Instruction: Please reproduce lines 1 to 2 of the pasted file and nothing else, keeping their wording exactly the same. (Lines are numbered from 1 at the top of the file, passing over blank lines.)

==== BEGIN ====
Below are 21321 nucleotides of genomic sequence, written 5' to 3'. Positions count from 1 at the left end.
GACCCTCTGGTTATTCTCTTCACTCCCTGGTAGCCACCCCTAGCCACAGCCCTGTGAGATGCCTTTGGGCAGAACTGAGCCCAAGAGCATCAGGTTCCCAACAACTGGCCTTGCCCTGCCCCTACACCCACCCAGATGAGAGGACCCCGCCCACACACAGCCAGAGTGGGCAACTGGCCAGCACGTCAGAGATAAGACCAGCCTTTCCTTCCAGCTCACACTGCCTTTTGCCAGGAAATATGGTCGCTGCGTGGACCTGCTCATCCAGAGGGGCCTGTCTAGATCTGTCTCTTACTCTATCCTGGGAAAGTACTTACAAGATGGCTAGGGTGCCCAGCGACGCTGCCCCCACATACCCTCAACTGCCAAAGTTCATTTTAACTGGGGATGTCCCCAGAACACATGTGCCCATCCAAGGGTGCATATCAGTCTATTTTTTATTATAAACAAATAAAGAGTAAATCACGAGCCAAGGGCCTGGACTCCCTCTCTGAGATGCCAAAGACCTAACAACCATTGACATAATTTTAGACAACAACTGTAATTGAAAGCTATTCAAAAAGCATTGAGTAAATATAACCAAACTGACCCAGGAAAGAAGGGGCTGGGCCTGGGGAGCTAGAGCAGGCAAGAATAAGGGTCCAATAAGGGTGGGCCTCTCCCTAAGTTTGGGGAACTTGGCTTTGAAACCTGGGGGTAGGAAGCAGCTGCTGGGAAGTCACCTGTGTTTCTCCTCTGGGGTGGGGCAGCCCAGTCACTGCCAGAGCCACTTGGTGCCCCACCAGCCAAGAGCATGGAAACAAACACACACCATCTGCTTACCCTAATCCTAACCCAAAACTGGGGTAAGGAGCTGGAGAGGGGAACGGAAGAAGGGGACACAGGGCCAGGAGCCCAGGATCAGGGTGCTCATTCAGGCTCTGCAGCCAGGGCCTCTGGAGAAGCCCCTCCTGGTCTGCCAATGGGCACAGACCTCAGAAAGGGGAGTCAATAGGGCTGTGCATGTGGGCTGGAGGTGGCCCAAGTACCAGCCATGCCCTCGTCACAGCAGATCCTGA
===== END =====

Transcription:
Below are 21321 nucleotides of genomic sequence, written 5' to 3'. Positions count from 1 at the left end.
GACCCTCTGGTTATTCTCTTCACTCCCTGGTAGCCACCCCTAGCCACAGCCCTGTGAGATGCCTTTGGGCAGAACTGAGCCCAAGAGCATCAGGTTCCCAACAACTGGCCTTGCCCTGCCCCTACACCCACCCAGATGAGAGGACCCCGCCCACACACAGCCAGAGTGGGCAACTGGCCAGCACGTCAGAGATAAGACCAGCCTTTCCTTCCAGCTCACACTGCCTTTTGCCAGGAAATATGGTCGCTGCGTGGACCTGCTCATCCAGAGGGGCCTGTCTAGATCTGTCTCTTACTCTATCCTGGGAAAGTACTTACAAGATGGCTAGGGTGCCCAGCGACGCTGCCCCCACATACCCTCAACTGCCAAAGTTCATTTTAACTGGGGATGTCCCCAGAACACATGTGCCCATCCAAGGGTGCATATCAGTCTATTTTTTATTATAAACAAATAAAGAGTAAATCACGAGCCAAGGGCCTGGACTCCCTCTCTGAGATGCCAAAGACCTAACAACCATTGACATAATTTTAGACAACAACTGTAATTGAAAGCTATTCAAAAAGCATTGAGTAAATATAACCAAACTGACCCAGGAAAGAAGGGGCTGGGCCTGGGGAGCTAGAGCAGGCAAGAATAAGGGTCCAATAAGGGTGGGCCTCTCCCTAAGTTTGGGGAACTTGGCTTTGAAACCTGGGGGTAGGAAGCAGCTGCTGGGAAGTCACCTGTGTTTCTCCTCTGGGGTGGGGCAGCCCAGTCACTGCCAGAGCCACTTGGTGCCCCACCAGCCAAGAGCATGGAAACAAACACACACCATCTGCTTACCCTAATCCTAACCCAAAACTGGGGTAAGGAGCTGGAGAGGGGAACGGAAGAAGGGGACACAGGGCCAGGAGCCCAGGATCAGGGTGCTCATTCAGGCTCTGCAGCCAGGGCCTCTGGAGAAGCCCCTCCTGGTCTGCCAATGGGCACAGACCTCAGAAAGGGGAGTCAATAGGGCTGTGCATGTGGGCTGGAGGTGGCCCAAGTACCAGCCATGCCCTCGTCACAGCAGATCCTGA